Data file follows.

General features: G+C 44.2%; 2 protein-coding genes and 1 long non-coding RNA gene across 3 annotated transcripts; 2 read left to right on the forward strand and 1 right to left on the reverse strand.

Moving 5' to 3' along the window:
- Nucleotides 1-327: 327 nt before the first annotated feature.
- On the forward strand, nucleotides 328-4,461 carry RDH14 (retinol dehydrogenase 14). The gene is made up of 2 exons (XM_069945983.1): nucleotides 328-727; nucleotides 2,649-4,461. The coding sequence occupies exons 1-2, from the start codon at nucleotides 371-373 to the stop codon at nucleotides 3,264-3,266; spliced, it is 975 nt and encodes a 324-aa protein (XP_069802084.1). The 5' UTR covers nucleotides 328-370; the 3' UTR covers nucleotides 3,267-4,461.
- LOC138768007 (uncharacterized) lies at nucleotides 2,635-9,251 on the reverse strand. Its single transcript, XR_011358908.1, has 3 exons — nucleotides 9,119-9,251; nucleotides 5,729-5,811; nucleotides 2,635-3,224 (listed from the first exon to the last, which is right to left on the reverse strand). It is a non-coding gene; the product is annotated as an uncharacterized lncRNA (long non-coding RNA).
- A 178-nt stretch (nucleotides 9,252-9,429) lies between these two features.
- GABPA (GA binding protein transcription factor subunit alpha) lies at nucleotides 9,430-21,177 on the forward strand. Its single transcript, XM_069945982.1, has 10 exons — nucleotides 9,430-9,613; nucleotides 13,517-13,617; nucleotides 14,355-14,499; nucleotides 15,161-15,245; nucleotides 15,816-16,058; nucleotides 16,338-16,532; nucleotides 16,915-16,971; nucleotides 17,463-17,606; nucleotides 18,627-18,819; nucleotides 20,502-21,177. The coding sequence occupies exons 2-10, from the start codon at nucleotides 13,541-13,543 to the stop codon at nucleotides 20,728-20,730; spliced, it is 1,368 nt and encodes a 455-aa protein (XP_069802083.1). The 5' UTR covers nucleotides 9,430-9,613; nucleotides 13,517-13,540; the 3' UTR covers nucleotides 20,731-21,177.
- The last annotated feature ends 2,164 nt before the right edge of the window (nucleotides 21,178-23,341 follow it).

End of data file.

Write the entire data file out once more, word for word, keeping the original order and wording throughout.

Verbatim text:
General features: G+C 44.2%; 2 protein-coding genes and 1 long non-coding RNA gene across 3 annotated transcripts; 2 read left to right on the forward strand and 1 right to left on the reverse strand.

Moving 5' to 3' along the window:
- Nucleotides 1-327: 327 nt before the first annotated feature.
- On the forward strand, nucleotides 328-4,461 carry RDH14 (retinol dehydrogenase 14). The gene is made up of 2 exons (XM_069945983.1): nucleotides 328-727; nucleotides 2,649-4,461. The coding sequence occupies exons 1-2, from the start codon at nucleotides 371-373 to the stop codon at nucleotides 3,264-3,266; spliced, it is 975 nt and encodes a 324-aa protein (XP_069802084.1). The 5' UTR covers nucleotides 328-370; the 3' UTR covers nucleotides 3,267-4,461.
- LOC138768007 (uncharacterized) lies at nucleotides 2,635-9,251 on the reverse strand. Its single transcript, XR_011358908.1, has 3 exons — nucleotides 9,119-9,251; nucleotides 5,729-5,811; nucleotides 2,635-3,224 (listed from the first exon to the last, which is right to left on the reverse strand). It is a non-coding gene; the product is annotated as an uncharacterized lncRNA (long non-coding RNA).
- A 178-nt stretch (nucleotides 9,252-9,429) lies between these two features.
- GABPA (GA binding protein transcription factor subunit alpha) lies at nucleotides 9,430-21,177 on the forward strand. Its single transcript, XM_069945982.1, has 10 exons — nucleotides 9,430-9,613; nucleotides 13,517-13,617; nucleotides 14,355-14,499; nucleotides 15,161-15,245; nucleotides 15,816-16,058; nucleotides 16,338-16,532; nucleotides 16,915-16,971; nucleotides 17,463-17,606; nucleotides 18,627-18,819; nucleotides 20,502-21,177. The coding sequence occupies exons 2-10, from the start codon at nucleotides 13,541-13,543 to the stop codon at nucleotides 20,728-20,730; spliced, it is 1,368 nt and encodes a 455-aa protein (XP_069802083.1). The 5' UTR covers nucleotides 9,430-9,613; nucleotides 13,517-13,540; the 3' UTR covers nucleotides 20,731-21,177.
- The last annotated feature ends 2,164 nt before the right edge of the window (nucleotides 21,178-23,341 follow it).